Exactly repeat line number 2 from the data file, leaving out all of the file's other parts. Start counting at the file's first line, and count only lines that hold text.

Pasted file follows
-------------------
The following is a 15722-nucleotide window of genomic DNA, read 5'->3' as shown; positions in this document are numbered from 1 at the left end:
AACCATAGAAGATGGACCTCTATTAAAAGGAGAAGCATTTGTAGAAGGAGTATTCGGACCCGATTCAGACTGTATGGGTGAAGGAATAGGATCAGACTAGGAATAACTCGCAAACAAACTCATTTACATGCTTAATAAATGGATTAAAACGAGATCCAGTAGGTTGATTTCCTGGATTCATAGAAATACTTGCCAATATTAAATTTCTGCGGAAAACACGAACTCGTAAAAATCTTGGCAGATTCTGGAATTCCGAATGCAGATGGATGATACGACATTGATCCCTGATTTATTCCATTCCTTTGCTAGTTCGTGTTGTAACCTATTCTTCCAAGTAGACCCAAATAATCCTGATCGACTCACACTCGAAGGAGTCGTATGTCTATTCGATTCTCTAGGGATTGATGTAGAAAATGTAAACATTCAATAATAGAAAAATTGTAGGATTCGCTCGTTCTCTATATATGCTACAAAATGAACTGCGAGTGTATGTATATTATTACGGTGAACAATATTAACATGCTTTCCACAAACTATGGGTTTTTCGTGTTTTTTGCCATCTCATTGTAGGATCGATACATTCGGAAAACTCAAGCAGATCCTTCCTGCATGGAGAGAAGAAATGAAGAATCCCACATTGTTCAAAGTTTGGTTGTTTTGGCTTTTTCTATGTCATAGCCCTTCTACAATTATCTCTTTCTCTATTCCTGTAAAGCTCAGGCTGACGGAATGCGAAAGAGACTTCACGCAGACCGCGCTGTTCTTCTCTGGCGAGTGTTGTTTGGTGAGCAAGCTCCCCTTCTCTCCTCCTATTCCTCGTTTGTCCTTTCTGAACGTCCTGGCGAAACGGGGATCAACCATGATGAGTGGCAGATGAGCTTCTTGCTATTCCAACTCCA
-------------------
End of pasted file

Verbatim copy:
AACCATAGAAGATGGACCTCTATTAAAAGGAGAAGCATTTGTAGAAGGAGTATTCGGACCCGATTCAGACTGTATGGGTGAAGGAATAGGATCAGACTAGGAATAACTCGCAAACAAACTCATTTACATGCTTAATAAATGGATTAAAACGAGATCCAGTAGGTTGATTTCCTGGATTCATAGAAATACTTGCCAATATTAAATTTCTGCGGAAAACACGAACTCGTAAAAATCTTGGCAGATTCTGGAATTCCGAATGCAGATGGATGATACGACATTGATCCCTGATTTATTCCATTCCTTTGCTAGTTCGTGTTGTAACCTATTCTTCCAAGTAGACCCAAATAATCCTGATCGACTCACACTCGAAGGAGTCGTATGTCTATTCGATTCTCTAGGGATTGATGTAGAAAATGTAAACATTCAATAATAGAAAAATTGTAGGATTCGCTCGTTCTCTATATATGCTACAAAATGAACTGCGAGTGTATGTATATTATTACGGTGAACAATATTAACATGCTTTCCACAAACTATGGGTTTTTCGTGTTTTTTGCCATCTCATTGTAGGATCGATACATTCGGAAAACTCAAGCAGATCCTTCCTGCATGGAGAGAAGAAATGAAGAATCCCACATTGTTCAAAGTTTGGTTGTTTTGGCTTTTTCTATGTCATAGCCCTTCTACAATTATCTCTTTCTCTATTCCTGTAAAGCTCAGGCTGACGGAATGCGAAAGAGACTTCACGCAGACCGCGCTGTTCTTCTCTGGCGAGTGTTGTTTGGTGAGCAAGCTCCCCTTCTCTCCTCCTATTCCTCGTTTGTCCTTTCTGAACGTCCTGGCGAAACGGGGATCAACCATGATGAGTGGCAGATGAGCTTCTTGCTATTCCAACTCCA